In the past 26 days, I’ve witnessed two of my girlfriends bear the burden of burying their husbands.
It’s Just. Not. Fair.
I try and teach my children not to say that phrase because I hate the way it sounds, but today those are the only words I can possibly use to describe what my eyes have seen and what my heart has felt.
These moms, these families, these friends of mine, had plans.
This weekend Katie and Bert had plans. They had parties to go to, errands to run, hamburgers to buy, arguments to have, and normal, everyday boring stuff to check off their laundry list of things to do. But this Sunday, unlike last Sunday, Katie and Bert won’t be doing those things. Because Katie will be sitting in the front row at Bert’s funeral.
Just like three weeks ago, when my friend Charity was sitting in the front row at Drew’s funeral after watching her husband—her best friend—take his last breath just days before. Charity and I were college classmates, going through life at the same pace with the same plans. We were both lucky enough to meet the loves of our lives at James Madison University and now her love is gone, taken from her and her beautiful children unfathomably too soon.
Charity and Drew had plans. They wanted to go back to Disney World in the hot, exhausting heat. They wanted to dance at their daughters’ weddings. They wanted to take their girls back to a JMU game and tailgate with all their friends.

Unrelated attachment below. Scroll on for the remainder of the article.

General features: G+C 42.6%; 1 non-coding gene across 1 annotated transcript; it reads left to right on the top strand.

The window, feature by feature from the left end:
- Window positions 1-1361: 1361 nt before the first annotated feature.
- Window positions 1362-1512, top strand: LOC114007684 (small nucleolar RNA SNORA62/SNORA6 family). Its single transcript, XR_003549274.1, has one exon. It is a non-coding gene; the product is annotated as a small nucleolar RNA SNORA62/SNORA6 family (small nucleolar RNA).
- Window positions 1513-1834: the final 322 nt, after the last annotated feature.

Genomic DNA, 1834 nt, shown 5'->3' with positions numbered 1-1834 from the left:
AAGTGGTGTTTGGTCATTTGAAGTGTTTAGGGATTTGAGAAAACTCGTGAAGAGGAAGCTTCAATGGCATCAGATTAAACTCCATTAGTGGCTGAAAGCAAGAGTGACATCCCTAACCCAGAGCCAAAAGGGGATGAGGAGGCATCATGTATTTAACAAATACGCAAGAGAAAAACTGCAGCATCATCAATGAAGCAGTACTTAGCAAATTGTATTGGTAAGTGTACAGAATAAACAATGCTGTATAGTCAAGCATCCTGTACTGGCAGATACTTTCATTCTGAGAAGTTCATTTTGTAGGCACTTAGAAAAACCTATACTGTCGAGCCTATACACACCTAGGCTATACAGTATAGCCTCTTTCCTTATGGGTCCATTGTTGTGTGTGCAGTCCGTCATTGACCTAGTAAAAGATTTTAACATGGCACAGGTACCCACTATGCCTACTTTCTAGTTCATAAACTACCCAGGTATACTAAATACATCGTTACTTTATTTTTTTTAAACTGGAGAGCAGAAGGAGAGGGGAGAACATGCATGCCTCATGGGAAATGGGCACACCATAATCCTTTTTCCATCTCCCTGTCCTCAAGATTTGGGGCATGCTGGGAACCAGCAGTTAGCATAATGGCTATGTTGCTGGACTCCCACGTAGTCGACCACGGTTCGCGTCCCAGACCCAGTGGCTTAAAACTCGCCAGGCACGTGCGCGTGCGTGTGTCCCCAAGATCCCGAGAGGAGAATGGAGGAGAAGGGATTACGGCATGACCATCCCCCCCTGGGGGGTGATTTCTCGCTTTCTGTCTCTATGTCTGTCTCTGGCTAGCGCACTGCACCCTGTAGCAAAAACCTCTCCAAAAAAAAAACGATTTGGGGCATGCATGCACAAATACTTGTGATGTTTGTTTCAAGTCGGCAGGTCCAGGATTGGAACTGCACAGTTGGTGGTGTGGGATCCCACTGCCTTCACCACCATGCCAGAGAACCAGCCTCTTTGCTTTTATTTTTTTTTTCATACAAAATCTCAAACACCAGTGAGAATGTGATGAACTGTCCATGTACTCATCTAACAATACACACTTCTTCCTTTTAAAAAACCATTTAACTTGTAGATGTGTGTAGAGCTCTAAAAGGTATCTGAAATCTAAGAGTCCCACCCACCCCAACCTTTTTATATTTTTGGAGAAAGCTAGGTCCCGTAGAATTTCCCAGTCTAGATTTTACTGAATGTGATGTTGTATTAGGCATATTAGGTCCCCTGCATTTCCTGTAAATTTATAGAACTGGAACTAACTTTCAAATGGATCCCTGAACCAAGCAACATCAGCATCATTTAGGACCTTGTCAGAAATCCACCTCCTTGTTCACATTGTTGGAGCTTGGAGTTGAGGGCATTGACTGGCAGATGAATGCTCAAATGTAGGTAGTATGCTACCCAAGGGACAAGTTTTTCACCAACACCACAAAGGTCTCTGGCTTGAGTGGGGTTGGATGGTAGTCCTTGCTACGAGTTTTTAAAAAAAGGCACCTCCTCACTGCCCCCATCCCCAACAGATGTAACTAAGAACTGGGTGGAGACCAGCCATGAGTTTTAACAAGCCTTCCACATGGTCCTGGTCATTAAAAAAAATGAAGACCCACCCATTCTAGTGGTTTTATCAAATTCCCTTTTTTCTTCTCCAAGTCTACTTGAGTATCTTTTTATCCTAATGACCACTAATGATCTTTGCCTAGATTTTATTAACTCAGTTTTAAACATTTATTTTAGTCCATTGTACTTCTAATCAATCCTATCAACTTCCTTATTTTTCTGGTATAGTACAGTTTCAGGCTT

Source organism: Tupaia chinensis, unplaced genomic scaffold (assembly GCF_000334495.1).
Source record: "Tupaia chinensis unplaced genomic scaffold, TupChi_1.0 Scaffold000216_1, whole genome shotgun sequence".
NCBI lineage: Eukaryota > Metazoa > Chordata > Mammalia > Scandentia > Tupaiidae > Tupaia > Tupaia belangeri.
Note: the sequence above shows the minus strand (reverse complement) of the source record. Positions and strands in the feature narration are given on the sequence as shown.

They had boring plans, too. They had plans to run errands. They had plans to go to bed early. They had plans to go to Costco.
Katie and Charity. Both moms. Both widows before their 40th birthday. Both sitting in the front row at their husband’s funeral, each holding the hands of two beautiful children.
Katie and Charity shouldn’t be sitting at funerals. That wasn’t the plan. They should be sitting at soccer matches. Boring, run-of-the-mill, “I wish I were anywhere but here” soccer matches.
Drew and Bert were both handsome. They were both the life of the party. They were the guys everyone wanted to be friends with. Both men had brain tumors. Both were 37 years old.
Charity had seven years of notice. Seven years of highs and lows, good news and devastating news, and treatment after treatment after treatment.
Katie had one day. On Monday Bert was fine. On Tuesday he went to the doctor complaining of a headache and was told he had a brain tumor. On Wednesday he died during surgery.
Just think about that for a second.
Last Sunday Katie’s life was business as usual. She was busy managing a family with two kids and two working parents. And this Sunday, instead of checking things off her to-do list and fulfilling their best-laid plans, Katie will be sitting in the front row at her husband’s funeral.
Just replace Katie with Katherine or Karen or Christine. It could have happened to any of us. One Sunday, life is normal and frustrating and exhausting and the next Sunday those adjectives take on a world of different meaning.
- We treat life as mundane.
- We go through the motions.
- We plot and plan things on the calendar.
But just stop and think, for one second, about the very real possibility that exactly one week from today you could be sitting in the front row at the funeral of the very person you love most in the world.
That’s how fast it can happen.
Think about that. And then go change your weekend plans accordingly.